Factors associated with hospitalization due to streptococcal infection in Houston, Texas 2015-2016

How to Cite

Khayat, R., Biswas, S., Biswas, S., Abdullah, N., Abdullah, N., Rehman, H., Rehman, H., Short, K., Short, K., Khuwaja, S., & Khuwaja, S. (2018). Factors associated with hospitalization due to streptococcal infection in Houston, Texas 2015-2016. Online Journal of Public Health Informatics, 10(1). https://doi.org/10.5210/ojphi.v10i1.8899



To study the factors associated with streptococcal infection that led to hospitalization in Houston, Texas for years 2015-2016


Different studies have shown that Streptococcal infections in adults are more common among older age, blacks, and underlying chronic medical conditions like diabetes, cardiovascular and kidney diseases.
In specific, other studies have demonstrated that streptococcal pyogenes can cause severe illnesses and dramatic hospital outbreaks.
Furthermore, community-acquired pneumonia studies had also suggested that cardiovascular disease, severe renal disease, chronic lung disease and diabetes were associated with increased odds of hospitalization.


Data were extracted from Houston Electronic Disease Surveillance System (HEDSS) beginning January 1, 2015 to December 31, 2016. A total of 512 confirmed cases were investigated and analyzed during the study period. Frequencies and percentages were calculated and chi square test was used to examine the association between hospitalization and other risk factors. Odds ratio was calculated using unconditional logistic regression to determine the association of risk factors with hospitalization in streptococcal patients.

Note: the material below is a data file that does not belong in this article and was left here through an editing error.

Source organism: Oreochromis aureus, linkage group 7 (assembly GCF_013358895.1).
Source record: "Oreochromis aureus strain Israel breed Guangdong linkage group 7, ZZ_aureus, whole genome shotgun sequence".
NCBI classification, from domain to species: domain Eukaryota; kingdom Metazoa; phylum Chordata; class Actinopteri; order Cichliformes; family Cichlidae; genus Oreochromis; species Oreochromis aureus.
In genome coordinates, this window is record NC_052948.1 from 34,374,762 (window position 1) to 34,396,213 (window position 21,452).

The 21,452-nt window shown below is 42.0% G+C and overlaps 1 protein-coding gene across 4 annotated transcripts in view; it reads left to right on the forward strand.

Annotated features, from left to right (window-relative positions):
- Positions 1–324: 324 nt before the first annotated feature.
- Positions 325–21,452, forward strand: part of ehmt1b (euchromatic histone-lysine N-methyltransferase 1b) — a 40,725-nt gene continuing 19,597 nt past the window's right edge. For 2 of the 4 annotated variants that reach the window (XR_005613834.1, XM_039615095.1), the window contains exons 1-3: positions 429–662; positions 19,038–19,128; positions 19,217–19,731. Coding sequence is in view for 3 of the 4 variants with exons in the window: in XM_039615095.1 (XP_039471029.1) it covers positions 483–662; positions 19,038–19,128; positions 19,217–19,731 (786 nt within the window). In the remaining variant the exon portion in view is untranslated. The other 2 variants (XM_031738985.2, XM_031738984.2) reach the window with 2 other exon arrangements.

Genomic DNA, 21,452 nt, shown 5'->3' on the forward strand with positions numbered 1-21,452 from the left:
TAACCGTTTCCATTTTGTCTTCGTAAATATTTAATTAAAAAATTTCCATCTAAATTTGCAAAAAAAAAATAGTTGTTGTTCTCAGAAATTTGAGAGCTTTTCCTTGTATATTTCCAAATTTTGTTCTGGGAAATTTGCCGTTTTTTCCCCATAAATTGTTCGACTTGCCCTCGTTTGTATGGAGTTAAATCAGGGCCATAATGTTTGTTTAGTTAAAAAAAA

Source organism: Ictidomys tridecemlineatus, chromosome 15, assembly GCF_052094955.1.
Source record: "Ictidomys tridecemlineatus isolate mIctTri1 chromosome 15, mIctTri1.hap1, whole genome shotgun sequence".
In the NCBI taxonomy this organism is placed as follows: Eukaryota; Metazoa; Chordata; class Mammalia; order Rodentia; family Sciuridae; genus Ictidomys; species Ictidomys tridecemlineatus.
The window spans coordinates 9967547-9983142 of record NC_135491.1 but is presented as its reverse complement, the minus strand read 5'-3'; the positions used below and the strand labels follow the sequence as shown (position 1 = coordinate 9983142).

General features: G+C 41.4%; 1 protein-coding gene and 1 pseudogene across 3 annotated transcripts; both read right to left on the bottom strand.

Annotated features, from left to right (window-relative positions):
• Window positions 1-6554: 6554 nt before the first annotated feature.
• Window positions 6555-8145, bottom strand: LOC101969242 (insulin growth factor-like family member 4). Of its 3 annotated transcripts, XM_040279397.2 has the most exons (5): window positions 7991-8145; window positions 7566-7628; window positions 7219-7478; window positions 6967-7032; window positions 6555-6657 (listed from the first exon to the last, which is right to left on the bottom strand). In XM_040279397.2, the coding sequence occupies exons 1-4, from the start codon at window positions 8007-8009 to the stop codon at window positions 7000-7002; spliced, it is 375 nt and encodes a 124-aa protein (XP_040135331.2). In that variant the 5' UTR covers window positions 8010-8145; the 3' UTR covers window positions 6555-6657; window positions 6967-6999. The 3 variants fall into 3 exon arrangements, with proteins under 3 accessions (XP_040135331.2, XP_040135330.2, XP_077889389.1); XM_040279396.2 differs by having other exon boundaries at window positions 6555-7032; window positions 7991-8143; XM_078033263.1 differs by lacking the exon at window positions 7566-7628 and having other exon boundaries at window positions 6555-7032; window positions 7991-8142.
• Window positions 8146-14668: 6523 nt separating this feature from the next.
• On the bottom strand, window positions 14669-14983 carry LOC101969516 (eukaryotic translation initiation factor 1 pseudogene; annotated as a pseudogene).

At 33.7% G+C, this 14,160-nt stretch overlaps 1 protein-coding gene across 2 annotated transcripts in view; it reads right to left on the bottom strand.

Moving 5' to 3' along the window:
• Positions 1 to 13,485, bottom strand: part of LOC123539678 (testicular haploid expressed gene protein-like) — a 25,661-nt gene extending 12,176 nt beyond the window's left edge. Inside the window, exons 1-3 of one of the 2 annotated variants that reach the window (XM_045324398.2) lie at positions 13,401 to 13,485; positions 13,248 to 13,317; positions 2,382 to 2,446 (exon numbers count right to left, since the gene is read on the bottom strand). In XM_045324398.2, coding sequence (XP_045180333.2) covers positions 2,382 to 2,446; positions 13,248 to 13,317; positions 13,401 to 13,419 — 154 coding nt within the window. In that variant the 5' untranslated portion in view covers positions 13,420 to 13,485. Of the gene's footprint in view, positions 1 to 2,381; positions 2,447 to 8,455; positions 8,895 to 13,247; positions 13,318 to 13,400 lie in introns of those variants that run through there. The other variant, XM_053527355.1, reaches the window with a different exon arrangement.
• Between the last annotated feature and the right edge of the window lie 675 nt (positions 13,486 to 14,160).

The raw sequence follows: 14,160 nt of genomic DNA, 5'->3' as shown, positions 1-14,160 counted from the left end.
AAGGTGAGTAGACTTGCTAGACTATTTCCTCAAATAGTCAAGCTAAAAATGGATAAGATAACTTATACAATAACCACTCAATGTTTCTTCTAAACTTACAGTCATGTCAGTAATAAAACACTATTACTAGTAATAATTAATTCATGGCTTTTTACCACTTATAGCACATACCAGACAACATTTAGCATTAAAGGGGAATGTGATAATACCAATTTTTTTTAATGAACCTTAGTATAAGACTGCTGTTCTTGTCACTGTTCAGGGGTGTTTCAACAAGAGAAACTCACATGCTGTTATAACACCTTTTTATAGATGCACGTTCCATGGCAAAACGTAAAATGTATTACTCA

A total of 414 patients (81 %) of the confirmed cases were hospitalized.
Age, race, fever, sepsis, diabetes, cardiovascular and kidney diseases were significantly associated with hospitalization in the bivariate analysis.
Logistic regression analysis adjusted for confounding factors demonstrated that among clinical characteristics, fever (OR 2.9; 95% CI 1.66-5.38) was three times more prevalent among hospitalized patients with streptococcal infection.
Patients with diabetes (OR 7.92; 95% CI 3.08-20.36) were almost eight times more likely to be hospitalized than patients without diabetes among streptococcal patients, followed by cardiovascular disease (OR 2.84; CI 1.32-6.10) which was three times more likely to be present.


Common clinical sign like fever was associated with hospitalization among streptococcal patient. Similarly, risk factors like diabetes and cardiovascular diseases were significantly associated with hospitalization in streptococcal patients.
Prevention strategies need to be focused on streptococcal patients with chronic risk factors like diabetes, and cardiovascular disease.


Parks t, Barret L, Jones N. Invasive streptococcal disease: a review for clinicians. British Med Bulletin, 2015; 115 (7): 77-89.
Skoff TH, Farley MM, Petit S, et al. Increasing Burden of Invasive Group B Streptococcal Disease in Nonpregnant Adults, 1990-2007. CID 2009; 49 (7): 85-92.

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